“I think there is a generation rising up that is more socially driven to fixing problems and they will use business to do that.” Those are the words of David Linton, founder of Craigavon-based Madlug. It makes backpacks and other bags and works with children in care on a ‘Buy one, Give one’ approach. Every time somebody buys one of its bags, another is given to a child in care. It is one of a number of social enterprises set up in Northern Ireland to make positive change within communities. Profits are made, as with any business, but with social enterprises money is reinvested to benefit others.
“We want to be a company that employs care leavers and disadvantaged young people,” Mr Linton said. “We are trying to really draw an awareness to something that is unseen.” Mr Linton believes the term social enterprise will disappear over time and most businesses will start giving profits back to the community.
‘Warmth and compassion’
He added: “We get regular comments through social media saying how much the bags have meant and we have a lot of support from young people in care – even those who haven’t yet received a bag.” One young person in care wrote: “I wanted to thank you as when I received a bag off you, with the handwritten note, and the clear thought and care that is embedded in your work, I felt a surge of warmth and compassion. “I think sometimes people forget that every human being is deserving and should be shown love and compassion and value.”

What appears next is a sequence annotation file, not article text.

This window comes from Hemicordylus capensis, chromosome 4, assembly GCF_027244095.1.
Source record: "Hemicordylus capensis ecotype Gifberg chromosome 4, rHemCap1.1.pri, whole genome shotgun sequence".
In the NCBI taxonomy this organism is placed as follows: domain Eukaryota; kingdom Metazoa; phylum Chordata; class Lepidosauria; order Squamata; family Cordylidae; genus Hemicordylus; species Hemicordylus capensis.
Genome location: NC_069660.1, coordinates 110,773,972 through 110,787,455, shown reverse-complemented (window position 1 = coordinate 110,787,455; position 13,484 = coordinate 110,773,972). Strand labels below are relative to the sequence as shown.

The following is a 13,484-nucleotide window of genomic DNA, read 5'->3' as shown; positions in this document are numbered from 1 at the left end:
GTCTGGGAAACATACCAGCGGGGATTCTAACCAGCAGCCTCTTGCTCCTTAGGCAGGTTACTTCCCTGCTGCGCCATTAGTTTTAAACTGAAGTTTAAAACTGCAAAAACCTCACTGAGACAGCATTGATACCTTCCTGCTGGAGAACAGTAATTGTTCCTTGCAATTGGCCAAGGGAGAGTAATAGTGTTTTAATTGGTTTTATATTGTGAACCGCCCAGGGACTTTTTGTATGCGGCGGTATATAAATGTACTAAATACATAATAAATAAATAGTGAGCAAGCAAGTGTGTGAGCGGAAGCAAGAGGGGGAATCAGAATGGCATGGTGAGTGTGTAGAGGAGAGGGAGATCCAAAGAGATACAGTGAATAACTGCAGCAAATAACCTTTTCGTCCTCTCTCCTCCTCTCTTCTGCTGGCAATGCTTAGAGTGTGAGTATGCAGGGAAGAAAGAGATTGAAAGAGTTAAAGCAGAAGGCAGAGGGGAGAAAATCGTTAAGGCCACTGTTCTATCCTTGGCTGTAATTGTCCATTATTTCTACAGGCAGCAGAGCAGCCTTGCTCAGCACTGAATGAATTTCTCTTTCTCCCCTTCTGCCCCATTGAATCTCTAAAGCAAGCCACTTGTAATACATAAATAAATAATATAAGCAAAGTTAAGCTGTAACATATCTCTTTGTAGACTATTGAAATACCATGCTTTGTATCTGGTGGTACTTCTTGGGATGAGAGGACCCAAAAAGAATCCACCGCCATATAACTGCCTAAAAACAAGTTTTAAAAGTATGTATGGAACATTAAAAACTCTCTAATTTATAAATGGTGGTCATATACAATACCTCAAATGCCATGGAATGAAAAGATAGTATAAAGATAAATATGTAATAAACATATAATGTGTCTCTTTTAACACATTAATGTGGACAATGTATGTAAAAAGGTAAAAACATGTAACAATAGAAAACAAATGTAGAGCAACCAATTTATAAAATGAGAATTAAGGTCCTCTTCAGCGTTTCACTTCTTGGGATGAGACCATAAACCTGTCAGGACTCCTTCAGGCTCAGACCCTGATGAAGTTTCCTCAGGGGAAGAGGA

Joe Brolly, manager of the 4Rs Reuse Workshop in Londonderry, explained how they aim to provide economic and social benefits to the community. They work in partnership with Derry and Strabane District Council to reduce landfill and give disadvantaged young people the opportunity to restore old furniture and gain skills and qualifications. “It’s not just a qualification, it’s the social engagement aspect of things,” Mr Brolly said. “Then we look at other things that they might need, like improving their IT skills. They might have personal issues, like drugs and alcohol abuse, mental health and wellbeing, and we just look at things that help them into further education and employment. “If we weren’t delivering this, there wouldn’t be anywhere for these people to go to.”
The 4Rs make about £30,000 a year to put back into the social enterprise. It is funded by the Department for Communities and from the European Social Fund (ESF), alongside applying for small grants throughout the year from different organisations.
David Johnston, founder of Belfast street clothing brand Outside In, saw potential in people who were often forgotten. “One day I was sitting down and starting to chat to them, and was blown away with how easy it was to become homeless, but not only that, how many skills these guys have and dreams they have and nobody knew them,” he said. Like Madlug, Outside In adopted an approach called ‘Wear one, Share one’ – an additional product is given to customers when they buy something to hand out to someone on the streets. “I wanted to create something that actually got people joining a movement,” Mr Johnston said.